A little twist never hurt anyone.
Here we have an orange miso buttermilk bundt cake, brushed with warm marmalade, tiger-striped with an orange miso buttermilk icing. Sunday respite indeed, friends.
‘Miso? That’s weird. But cool.’
My hesitant sister picked at the top of the cake (which is actually the bottom) in wonder. I pinched a bit off myself and heaved a sigh of relief. At both the final crumb, and the flavours present. One would think pairing two tangy ingredients wouldn’t do much for either of the two star flavours here, but this couldn’t be further from the truth. . In each bite, you get the fragrant tang of orange, and the more sharply, savoury-dish-salty punch of miso. The ultimate hit of umami, only partially disguised by the sweet, light background of fluff. On a side note, I only recently discovered that miso is made by fermenting soybeans with salt and a peculiar-sounding fungus (Aspergillus oryzae). Soy has taken a backseat in my experimental repertoire, but it’s making a furious comeback, and one that I welcome, at that.
It’s more of a pound cake than anything. Dense yet fluffy, which I attribute to the cake flour used. I did debate using normal all-purpose flour, and you can go ahead and try substituting that for the cake flour here, but it does make all the difference in producing a fairytale crumb. The best bit, in my humble opinion, is the outer crust, which is both robust and partially caramelised. The crust sings strength, so much so that I needn’t have to bother with cutting the top, for the firm bottom meant it could rest flat on the cake stand without unduly collapsing. The rise from the oven did produce some cracks, air pushing through a firm golden canvas, but these only helped the penetration of marmalade when it was warmed through and brushed on post-bake. What I was most happy with was that glaze– of stronger miso flavour than the cake itself, adding a bite that would otherwise be too pronounced in just the cake. The marmalade glaze is optional, but it added to the citrus theme, and the slivers of rind looked a picture on top of the crumbs and brown.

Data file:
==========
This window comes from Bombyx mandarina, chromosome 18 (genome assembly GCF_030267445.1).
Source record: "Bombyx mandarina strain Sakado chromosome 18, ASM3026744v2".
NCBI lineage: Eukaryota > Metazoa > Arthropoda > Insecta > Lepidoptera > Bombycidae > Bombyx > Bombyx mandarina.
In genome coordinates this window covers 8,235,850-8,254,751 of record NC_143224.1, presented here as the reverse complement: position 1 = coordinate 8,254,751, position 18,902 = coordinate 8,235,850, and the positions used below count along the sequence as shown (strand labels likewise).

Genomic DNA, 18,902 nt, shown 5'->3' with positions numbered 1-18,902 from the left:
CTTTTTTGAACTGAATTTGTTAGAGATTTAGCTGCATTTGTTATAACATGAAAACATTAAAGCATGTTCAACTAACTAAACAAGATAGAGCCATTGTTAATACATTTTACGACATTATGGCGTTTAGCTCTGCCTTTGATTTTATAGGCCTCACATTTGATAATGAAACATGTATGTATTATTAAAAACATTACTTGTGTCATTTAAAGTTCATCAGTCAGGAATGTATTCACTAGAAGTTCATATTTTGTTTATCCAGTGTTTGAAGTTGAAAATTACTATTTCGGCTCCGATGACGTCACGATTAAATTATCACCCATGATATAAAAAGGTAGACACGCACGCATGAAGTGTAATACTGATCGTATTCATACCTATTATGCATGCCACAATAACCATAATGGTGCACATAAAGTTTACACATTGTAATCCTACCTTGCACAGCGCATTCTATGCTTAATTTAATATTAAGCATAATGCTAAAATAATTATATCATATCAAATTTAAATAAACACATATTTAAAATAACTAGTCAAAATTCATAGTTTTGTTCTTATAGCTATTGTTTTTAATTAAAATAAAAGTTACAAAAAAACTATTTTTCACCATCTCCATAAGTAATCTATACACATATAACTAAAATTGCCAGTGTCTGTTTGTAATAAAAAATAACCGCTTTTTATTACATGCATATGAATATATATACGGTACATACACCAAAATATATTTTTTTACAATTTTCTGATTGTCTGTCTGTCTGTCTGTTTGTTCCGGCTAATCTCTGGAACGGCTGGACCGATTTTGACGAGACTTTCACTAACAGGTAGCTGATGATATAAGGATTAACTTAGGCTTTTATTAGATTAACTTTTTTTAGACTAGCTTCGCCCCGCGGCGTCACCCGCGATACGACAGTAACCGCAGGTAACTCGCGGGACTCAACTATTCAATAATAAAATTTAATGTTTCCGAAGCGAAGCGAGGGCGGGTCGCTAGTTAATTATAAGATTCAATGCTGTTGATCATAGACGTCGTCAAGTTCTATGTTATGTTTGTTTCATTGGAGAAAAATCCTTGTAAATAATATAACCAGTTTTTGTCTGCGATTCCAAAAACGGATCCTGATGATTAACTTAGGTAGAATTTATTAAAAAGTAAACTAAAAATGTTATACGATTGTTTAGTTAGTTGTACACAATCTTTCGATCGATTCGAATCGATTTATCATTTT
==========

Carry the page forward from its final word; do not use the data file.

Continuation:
Just now I sat down to a thin sliver of the stuff, and discovered the burst of savoury flavour enveloped in a smooth, sweet body of cake goes perfectly with a simple scoop of plain vanilla ice cream. Family helped mop it all up. Yesterday I made a cake, and it was simple, and so so good. Not much else (aside from a very well-written paper or book or walk) makes me just as happy and satisfied.
Orange Miso Buttermilk Bundt Cake (makes one standard bundt cake)
For the cake:
226g (2 sticks) butter, at room temperature
330g (3 cups) cake flour
1 tbsp baking powder
1 tsp salt
2 heaping tbsp white miso
560g (2 1/2 cups) white caster sugar
zest+ juice of 1 orange, reserve 1 tsp orange juice for the icing later
1/4 cup marmalade (optional)
120ml buttermilk, homemade or store-bought (to make: add a tbsp of white vinegar to your measuring cup or beaker, then fill to the 120ml mark with milk, and let sit for 5 minutes to let the acidity work its magic)
For the icing:
135g icing sugar, sifted
1 tsp buttermilk
1 tsp orange juice (from the one orange you juiced earlier for the cake)
1 tsp white miso
Preheat your oven to 350F (177C) and grease a bundt pan. In a medium bowl, whisk together the flour, baking powder and salt. In a large bowl, rub the zest into the sugar. Add the softened butter, and use an electrical whisk to cream the butter and sugar mixture until light, white and fluffy, about a minute. Beat in the eggs. Add the flour, buttermilk and orange juice, and beat until you get a uniform, pale mixture. It should have a thick, dropping consistency. Finally, beat in the miso. Pour into the greased bundt pan and bake for 60-65 minutes. Mine was done at the hour-mark.
While it is baking, whisk together the ingredients for the icing and set aside. Once the cake is done, poke a few holes in the top, then brush the surface with marmalade that’s been warmed in the microwave. Leave the cake to cool for half an hour, before turning it over onto a cake stand, and drizzling (however you like) with the glaze.